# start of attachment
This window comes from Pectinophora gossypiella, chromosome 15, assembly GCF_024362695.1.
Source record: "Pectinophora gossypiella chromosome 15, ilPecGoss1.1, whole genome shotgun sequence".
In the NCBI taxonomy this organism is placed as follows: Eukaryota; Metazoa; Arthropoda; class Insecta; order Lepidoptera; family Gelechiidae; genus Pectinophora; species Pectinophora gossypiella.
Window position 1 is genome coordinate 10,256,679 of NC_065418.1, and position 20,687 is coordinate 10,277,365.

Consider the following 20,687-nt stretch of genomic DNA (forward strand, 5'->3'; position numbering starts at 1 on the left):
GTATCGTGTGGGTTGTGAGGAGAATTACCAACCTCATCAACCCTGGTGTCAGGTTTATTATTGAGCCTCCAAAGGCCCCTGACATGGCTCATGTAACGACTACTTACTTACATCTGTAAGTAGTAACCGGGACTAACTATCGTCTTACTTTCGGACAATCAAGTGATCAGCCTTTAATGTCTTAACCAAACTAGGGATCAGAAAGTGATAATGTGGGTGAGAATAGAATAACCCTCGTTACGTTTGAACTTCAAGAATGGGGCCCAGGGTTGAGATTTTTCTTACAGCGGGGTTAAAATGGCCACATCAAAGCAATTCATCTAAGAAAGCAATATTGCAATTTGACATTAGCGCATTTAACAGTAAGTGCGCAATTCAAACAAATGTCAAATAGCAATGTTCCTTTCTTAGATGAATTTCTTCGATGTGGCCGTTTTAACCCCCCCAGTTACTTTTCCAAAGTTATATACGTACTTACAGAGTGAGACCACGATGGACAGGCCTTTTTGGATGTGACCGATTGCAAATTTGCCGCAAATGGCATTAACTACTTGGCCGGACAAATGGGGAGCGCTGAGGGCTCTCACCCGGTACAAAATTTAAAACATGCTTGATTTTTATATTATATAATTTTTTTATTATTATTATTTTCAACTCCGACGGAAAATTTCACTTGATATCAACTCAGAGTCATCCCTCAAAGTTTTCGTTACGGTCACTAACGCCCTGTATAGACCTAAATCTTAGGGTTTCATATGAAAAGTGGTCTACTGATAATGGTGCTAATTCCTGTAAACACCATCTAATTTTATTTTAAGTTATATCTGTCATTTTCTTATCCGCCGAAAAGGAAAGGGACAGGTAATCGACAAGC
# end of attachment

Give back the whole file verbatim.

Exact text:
This window comes from Pectinophora gossypiella, chromosome 15, assembly GCF_024362695.1.
Source record: "Pectinophora gossypiella chromosome 15, ilPecGoss1.1, whole genome shotgun sequence".
In the NCBI taxonomy this organism is placed as follows: Eukaryota; Metazoa; Arthropoda; class Insecta; order Lepidoptera; family Gelechiidae; genus Pectinophora; species Pectinophora gossypiella.
Window position 1 is genome coordinate 10,256,679 of NC_065418.1, and position 20,687 is coordinate 10,277,365.

Consider the following 20,687-nt stretch of genomic DNA (forward strand, 5'->3'; position numbering starts at 1 on the left):
GTATCGTGTGGGTTGTGAGGAGAATTACCAACCTCATCAACCCTGGTGTCAGGTTTATTATTGAGCCTCCAAAGGCCCCTGACATGGCTCATGTAACGACTACTTACTTACATCTGTAAGTAGTAACCGGGACTAACTATCGTCTTACTTTCGGACAATCAAGTGATCAGCCTTTAATGTCTTAACCAAACTAGGGATCAGAAAGTGATAATGTGGGTGAGAATAGAATAACCCTCGTTACGTTTGAACTTCAAGAATGGGGCCCAGGGTTGAGATTTTTCTTACAGCGGGGTTAAAATGGCCACATCAAAGCAATTCATCTAAGAAAGCAATATTGCAATTTGACATTAGCGCATTTAACAGTAAGTGCGCAATTCAAACAAATGTCAAATAGCAATGTTCCTTTCTTAGATGAATTTCTTCGATGTGGCCGTTTTAACCCCCCCAGTTACTTTTCCAAAGTTATATACGTACTTACAGAGTGAGACCACGATGGACAGGCCTTTTTGGATGTGACCGATTGCAAATTTGCCGCAAATGGCATTAACTACTTGGCCGGACAAATGGGGAGCGCTGAGGGCTCTCACCCGGTACAAAATTTAAAACATGCTTGATTTTTATATTATATAATTTTTTTATTATTATTATTTTCAACTCCGACGGAAAATTTCACTTGATATCAACTCAGAGTCATCCCTCAAAGTTTTCGTTACGGTCACTAACGCCCTGTATAGACCTAAATCTTAGGGTTTCATATGAAAAGTGGTCTACTGATAATGGTGCTAATTCCTGTAAACACCATCTAATTTTATTTTAAGTTATATCTGTCATTTTCTTATCCGCCGAAAAGGAAAGGGACAGGTAATCGACAAGC